When reviewing a motion to dismiss under Rule 12(b)(6), a court accepts as true all well-pleaded factual allegations and views those allegations in the light most favorable to the plaintiff. Sec. & Exch. Comm'n v. Shields, 744 F.3d 633, 640 (10th Cir. 2014). Legal conclusions, whether presented as such or masquerading as factual allegations, are not afforded such deference. Dahn v. Amedei, 867 F.3d 1178, 1185 (10th Cir. 2017). An unadorned, conclusory recitation of the elements of the cause of action does not meet this standard. Bell Atl. Corp. v. Twombly, 550 U.S. 544, 555 (2007).

         II. Pro Se Litigants

         A court must liberally construe a pro se party's pleadings and will not dismiss his claims under Rule 12(b)(6) if the court can “reasonably read the pleadings to state a valid claim on which the plaintiff could prevail . . . despite the plaintiff's failure to cite proper legal authority, his confusion of various legal theories, his poor syntax and sentence construction, or his unfamiliarity with pleading requirements.” Hall v. Bellmon, 935 F.2d 1106, 1110 (10th Cir. 1991); see also Tatten v. City and Cty. of Denver, 730 Fed.Appx. 620, 623-24 (10th Cir. 2018) (reviewing the rule in Hall and its rationale). But a court may not assume that a plaintiff can prove facts that have not been alleged, or that a defendant has violated laws in ways that a plaintiff has not alleged. See Gallagher v. Shelton, 587 F.3d 1063, 1067 (10th Cir. 2009) (“[Court's] role is not to act as [pro se litigant's] advocate.”). Nor is it proper for the court to assume the mantle of advocate for the pro se litigant. Yang v. Archuleta, 525 F.3d 925, 927 n.1 (10th Cir. 2008).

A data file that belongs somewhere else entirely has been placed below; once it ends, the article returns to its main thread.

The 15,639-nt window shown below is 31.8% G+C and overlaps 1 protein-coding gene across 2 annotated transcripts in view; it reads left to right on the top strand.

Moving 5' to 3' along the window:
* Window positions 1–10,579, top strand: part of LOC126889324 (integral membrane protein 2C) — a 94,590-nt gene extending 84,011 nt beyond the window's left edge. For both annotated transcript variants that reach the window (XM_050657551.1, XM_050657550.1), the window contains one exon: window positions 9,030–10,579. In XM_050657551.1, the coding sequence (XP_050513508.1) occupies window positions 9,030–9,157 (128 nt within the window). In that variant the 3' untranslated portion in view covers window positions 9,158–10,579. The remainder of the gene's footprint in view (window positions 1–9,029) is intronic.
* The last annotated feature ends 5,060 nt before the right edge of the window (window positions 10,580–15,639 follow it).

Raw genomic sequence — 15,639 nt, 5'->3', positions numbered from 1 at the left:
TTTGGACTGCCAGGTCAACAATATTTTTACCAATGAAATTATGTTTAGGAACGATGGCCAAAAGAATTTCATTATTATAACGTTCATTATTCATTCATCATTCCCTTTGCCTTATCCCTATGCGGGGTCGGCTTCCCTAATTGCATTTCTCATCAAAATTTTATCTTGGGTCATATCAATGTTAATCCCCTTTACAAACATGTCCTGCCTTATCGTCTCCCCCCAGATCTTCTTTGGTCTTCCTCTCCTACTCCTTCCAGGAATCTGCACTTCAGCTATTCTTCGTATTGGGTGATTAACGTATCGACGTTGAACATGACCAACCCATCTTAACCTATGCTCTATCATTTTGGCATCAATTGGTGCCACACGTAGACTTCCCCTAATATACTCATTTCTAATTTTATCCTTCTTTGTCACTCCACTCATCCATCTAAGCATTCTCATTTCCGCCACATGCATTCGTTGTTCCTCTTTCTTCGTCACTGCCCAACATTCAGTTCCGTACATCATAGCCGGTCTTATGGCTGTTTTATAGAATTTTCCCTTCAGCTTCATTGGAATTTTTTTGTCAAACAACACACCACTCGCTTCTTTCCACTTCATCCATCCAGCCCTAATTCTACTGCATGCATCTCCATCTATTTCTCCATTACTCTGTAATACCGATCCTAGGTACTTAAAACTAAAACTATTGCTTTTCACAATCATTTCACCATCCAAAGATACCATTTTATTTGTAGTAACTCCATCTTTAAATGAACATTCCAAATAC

III. ...